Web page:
Bob Naiman on the NY Times Venezuela/Iraq comparison
I’d be a fan of Bob Naiman’s even if I hadn’t met him when he was organizing labor locals and co-founding new chapters of Jobs With Justice. Now he’s in DC, with Just Foreign Policy, writing critical accounts of foreign reporting. His take on Simon Romero’s unfavorable comparison of violence in Venezuela to violence in Iraq makes quite a few good points. It’s hard to argue with Naiman’s reaction to the nonsensical email he received from the editors in which they claim that the Iraq Body Count figure is “official” (not true) and “subject to debate”. As Naiman says:
It is reasonable to expect that the overwhelming majority of people who saw and will see the front-page story in the New York Times won’t be aware of any of this. They will see the headline “More Killings in Venezuela Than in Iraq,” complete with a huge color photo of a funeral with grieving relatives of a murder victim. This will go all over the world, and many people will think, “Isn’t that amazing! More killings in Venezuela than Iraq! That Hugo Chavez has really made a mess out of the country.”
Arguably, that is the point of such an article, to produce this result.
If you believe that civilian deaths in Iraq have been relatively low, and if you also believe that Chávez is, in fact, responsible for the increase in murders Venezuela, then you will deem this good journalism. I don’t believe the former, and I haven’t seen a good argument from either side as to why the murder rate in Venezuela is so high. But it is high – higher than in Brazil, Colombia, and Mexico – and the government, whether responsible or not, needs to act even more decisively. I suspect that whatever legitimate opportunities are being provided by the government do not lead to the outcomes that many young, impoverished men have in mind. Social programs must become even more inviting and inclusive, and they need to enmesh individuals in emotional and economic networks. Always easier said than done, but I believe community media can play an important role by offering alternative understandings of what it means to live well.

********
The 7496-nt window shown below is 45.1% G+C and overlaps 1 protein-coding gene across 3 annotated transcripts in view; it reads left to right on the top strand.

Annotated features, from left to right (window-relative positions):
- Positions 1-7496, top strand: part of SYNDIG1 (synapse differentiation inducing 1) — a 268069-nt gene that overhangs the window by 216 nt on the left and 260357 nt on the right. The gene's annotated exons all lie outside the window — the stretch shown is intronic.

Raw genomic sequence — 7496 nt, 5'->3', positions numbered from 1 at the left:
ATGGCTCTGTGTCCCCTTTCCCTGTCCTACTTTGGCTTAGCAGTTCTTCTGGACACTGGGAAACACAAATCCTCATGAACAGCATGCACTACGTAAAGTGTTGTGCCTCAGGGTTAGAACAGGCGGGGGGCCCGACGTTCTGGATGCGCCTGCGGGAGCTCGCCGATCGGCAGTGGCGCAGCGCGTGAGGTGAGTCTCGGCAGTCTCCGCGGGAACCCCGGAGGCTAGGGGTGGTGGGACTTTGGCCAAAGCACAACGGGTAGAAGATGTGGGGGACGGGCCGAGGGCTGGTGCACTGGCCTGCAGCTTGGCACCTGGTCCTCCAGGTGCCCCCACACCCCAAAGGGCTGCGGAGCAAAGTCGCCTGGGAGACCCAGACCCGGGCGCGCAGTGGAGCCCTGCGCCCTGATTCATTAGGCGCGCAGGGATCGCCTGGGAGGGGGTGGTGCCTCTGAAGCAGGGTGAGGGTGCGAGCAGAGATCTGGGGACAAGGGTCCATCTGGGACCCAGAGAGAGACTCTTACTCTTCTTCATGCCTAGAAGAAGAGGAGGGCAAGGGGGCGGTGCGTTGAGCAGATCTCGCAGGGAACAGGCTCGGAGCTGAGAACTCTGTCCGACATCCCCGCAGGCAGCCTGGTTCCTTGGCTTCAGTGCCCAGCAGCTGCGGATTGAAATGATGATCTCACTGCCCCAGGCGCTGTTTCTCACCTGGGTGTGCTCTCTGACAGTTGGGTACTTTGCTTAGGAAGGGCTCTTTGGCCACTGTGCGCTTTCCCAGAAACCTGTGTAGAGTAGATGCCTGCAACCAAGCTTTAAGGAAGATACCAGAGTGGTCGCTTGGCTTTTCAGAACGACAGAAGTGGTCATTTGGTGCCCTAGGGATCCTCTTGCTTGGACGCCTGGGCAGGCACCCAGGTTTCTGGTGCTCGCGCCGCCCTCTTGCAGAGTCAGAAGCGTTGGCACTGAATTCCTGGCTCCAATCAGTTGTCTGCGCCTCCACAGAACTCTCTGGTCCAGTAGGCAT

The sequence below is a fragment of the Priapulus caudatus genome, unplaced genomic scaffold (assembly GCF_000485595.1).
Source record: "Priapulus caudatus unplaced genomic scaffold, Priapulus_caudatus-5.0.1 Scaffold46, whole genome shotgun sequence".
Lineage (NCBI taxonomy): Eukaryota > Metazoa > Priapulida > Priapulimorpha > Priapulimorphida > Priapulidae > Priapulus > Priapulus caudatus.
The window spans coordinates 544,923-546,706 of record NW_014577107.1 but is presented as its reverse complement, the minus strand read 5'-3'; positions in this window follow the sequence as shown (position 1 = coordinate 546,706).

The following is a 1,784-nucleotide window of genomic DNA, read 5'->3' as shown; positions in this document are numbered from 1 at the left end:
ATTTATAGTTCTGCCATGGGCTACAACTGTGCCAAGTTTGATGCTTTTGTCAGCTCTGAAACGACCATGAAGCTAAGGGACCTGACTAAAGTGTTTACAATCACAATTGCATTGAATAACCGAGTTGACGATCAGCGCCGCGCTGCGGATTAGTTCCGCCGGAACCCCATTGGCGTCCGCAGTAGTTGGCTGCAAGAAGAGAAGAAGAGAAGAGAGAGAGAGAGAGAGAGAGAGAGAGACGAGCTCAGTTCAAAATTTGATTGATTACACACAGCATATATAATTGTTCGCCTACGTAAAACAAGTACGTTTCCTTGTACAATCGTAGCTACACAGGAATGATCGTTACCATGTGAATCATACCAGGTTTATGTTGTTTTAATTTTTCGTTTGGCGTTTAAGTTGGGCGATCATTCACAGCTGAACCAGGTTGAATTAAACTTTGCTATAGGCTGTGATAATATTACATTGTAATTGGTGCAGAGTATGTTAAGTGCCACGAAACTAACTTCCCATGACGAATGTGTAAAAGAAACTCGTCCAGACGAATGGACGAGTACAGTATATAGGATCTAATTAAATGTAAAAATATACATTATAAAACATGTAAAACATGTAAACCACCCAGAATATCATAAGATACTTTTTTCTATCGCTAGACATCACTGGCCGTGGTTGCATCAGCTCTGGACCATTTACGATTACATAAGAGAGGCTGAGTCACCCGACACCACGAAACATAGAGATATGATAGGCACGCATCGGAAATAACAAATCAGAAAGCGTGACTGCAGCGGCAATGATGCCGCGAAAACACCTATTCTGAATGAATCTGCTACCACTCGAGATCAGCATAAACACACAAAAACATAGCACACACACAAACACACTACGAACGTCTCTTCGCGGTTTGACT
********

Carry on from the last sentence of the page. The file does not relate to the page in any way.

That said, the statistics I’ve seen regarding apprehension and prosecution of criminals is alarming. The police and judiciary are failing the population and in need of reform. The politicized disbursement of federal funds to states and municipalities, whether or not the cause of those failings, is certainly not helping the reform process. The government needs to stop playing politics with public resources. It’s costing them support at the polls. More importantly, it’s undemocratic and a discredit to socialist ideals.
I’m especially glad that Naiman pointed out the ridiculousness of this observation: “Reasons for the surge [in homicides] are complex and varied, experts say. While many Latin American economies are growing fast, Venezuela’s has continued to shrink.” As he says:
This could possibly explain some of the crime of the first quarter of 2010, in which the Venezuelan economy did shrink. But Venezuela’s economic growth was the fastest in the hemisphere from 2003-2008, so the fact that there was one quarter where most of Latin America was growing and Venezuela was not doesn’t explain a ten-year trend [in homicide rates].
It’s troubling to think that the NY Time’s Venezuelan correspondent wasn’t able to figure this out for himself. Either he was ignorant of Venezuela’s economic performance over the last decade, unable to usefully apply that knowledge, or willfully withholding it in order to misrepresent the situation. Any of those alternatives is unacceptable.
Finally, while I’ve got mostly praise for Naiman’s analysis, I agree with the comment that it doesn’t make much sense to say “most of the Venezuelan media, as measured by audience, is controlled by the opposition”. Control of a national media system, from a political-economic perspective, isn’t best measured by audience share. Ownership is primary. So, while it’s wrong for the mainstream US press to continuously suggest that there is only one non-government TV station left in Venezuela, it’s also wrong to imply that the opposition is in control just because the audience prefers commercial outlets. Instead of bemoaning the audience’s preference, public and community media workers should take the situation as a challenge to produce more compelling material. For public and community media alike, greater citizen participation is one of the keys.